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Apple boss Tim Cook: self-repair something for “hobbyists and hobbyists”

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The Apple CEO has commented on the group’s Self Service Repair Program, which is now also starting for the Mac. They want to support “hobbyists and hobbyists”.

 

Apple boss Tim Cook spoke in an interview about the background of Apple’s new Self Service Repair Program (SSRP) for end customers and gave insights into the target group expected by the group.

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With the SSRP, it has recently become possible to obtain repair instructions, original spare parts and tools from Apple in order to repair defective devices yourself. This was initially allowed for certain iPhone models, but since this week the program has also been released for MacBooks with an M1 SoC for the first time. The program, which is currently only available in the USA, is also scheduled to start in Europe later this year.

Apparently Apple doesn’t believe that self-repair should be something for everyone. Cook, speaking to popular science magazine Popular Mechanics, emphasized that when you think of the SSRP, you think of “hobbyists and hobbyists”. He doesn’t know how many people would accept this “offer” to repair it themselves. “So that’s very clear to your readers,” Cook said. Basically, Apple wants to ensure that devices last as long as possible. “That’s sort of job number one.”

Cook also sees the SSRP in connection with another offer for independent garages. As part of the “Independent Repair Provider Program“, they have been able to order and install original spare parts since 2019. However, the IRPP is not really attractive because, according to critics, Apple has imposed strict conditions that company owners cannot actually agree to. For example, Apple can carry out inspections at any time and check workshops for “prohibited products”. This includes non-Apple replacement parts. Customers must also be informed that Apple’s independent repairer is not licensed, in what those affected have called “advertising themselves”.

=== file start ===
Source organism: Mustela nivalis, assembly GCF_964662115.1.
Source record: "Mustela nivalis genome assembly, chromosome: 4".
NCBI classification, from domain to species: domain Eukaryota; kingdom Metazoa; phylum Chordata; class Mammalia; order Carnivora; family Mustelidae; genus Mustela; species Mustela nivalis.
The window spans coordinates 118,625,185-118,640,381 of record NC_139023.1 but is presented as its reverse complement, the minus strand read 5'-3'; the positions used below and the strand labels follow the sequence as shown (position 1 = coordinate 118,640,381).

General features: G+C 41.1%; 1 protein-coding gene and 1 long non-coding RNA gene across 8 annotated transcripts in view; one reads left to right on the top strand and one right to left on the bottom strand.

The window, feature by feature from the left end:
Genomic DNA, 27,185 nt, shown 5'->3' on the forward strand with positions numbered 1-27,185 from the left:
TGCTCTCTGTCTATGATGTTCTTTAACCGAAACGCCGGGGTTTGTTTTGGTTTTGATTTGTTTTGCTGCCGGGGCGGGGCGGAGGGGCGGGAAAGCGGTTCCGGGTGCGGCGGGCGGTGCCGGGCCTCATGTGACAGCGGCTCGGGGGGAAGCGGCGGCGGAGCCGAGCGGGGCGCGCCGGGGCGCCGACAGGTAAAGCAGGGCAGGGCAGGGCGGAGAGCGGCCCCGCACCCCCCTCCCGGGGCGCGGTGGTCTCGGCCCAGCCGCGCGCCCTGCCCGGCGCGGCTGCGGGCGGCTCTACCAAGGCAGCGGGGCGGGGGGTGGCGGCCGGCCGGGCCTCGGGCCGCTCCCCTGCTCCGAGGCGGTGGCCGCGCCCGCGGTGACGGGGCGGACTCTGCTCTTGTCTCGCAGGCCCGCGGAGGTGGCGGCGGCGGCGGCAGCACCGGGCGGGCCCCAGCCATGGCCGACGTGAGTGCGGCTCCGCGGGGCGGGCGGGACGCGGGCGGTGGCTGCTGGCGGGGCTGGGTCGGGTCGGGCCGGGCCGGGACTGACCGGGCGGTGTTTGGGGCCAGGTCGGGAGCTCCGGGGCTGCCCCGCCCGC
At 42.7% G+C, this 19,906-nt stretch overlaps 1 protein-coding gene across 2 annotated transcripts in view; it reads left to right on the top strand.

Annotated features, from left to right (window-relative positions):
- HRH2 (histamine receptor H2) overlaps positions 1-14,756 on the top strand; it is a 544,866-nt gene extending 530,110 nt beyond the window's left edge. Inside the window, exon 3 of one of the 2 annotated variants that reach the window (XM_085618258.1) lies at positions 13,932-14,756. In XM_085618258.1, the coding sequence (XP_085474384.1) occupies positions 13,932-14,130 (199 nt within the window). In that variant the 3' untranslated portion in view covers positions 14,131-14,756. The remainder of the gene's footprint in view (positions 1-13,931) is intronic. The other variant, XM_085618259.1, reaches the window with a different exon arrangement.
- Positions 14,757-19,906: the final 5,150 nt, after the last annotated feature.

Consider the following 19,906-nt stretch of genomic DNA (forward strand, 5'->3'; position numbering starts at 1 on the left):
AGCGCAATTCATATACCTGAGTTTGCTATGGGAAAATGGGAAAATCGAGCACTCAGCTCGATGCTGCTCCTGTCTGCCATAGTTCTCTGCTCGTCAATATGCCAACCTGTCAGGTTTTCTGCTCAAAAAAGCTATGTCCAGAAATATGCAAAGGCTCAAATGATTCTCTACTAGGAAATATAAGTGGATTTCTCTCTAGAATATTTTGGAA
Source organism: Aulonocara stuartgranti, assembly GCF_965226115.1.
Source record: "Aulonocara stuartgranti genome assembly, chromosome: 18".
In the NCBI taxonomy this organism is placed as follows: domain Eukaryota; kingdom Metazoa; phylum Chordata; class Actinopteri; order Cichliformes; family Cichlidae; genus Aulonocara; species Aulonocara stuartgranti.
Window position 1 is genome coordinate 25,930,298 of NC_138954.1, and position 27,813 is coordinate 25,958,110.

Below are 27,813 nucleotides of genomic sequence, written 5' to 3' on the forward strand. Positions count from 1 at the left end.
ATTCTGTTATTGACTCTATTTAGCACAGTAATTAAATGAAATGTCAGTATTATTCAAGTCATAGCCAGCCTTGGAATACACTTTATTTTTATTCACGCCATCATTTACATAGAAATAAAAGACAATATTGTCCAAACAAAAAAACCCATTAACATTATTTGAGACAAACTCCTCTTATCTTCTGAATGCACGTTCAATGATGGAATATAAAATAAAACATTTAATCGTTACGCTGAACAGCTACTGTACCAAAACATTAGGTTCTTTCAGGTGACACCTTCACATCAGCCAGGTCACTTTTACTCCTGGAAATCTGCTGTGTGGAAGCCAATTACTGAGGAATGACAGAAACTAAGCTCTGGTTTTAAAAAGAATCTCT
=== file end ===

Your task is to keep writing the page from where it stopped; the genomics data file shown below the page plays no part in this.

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The two programs “are for everyone,” Cook said. He didn’t say that Apple is still campaigning massively against “right to repair” laws worldwide. Activists are calling for significantly fewer screwed-up devices from Apple and cheap original spare parts so that self-repair is worthwhile. However, this is currently not the case. Rental costs for tools, spare parts prices and labor costs are so high that – as Cook indirectly points out – the SSRP is of particular interest to people who enjoy repairing. This applies to both the iPhone and the Mac. One example is replacing the battery in a MacBook: Apple doesn’t sell batteries individually, but a complete top case with keyboard for around 500 US dollars.

In the Popular Mechanics interview, Cook also addressed the climate of innovation he sees at Apple. “We’re not taking a single route, that [Innovationen] can come from anywhere in the company.” He believes in putting groups of people together who focus on “solving problems for a user.” These teams are therefore diverse, “so they can see the problem through different lenses.” .

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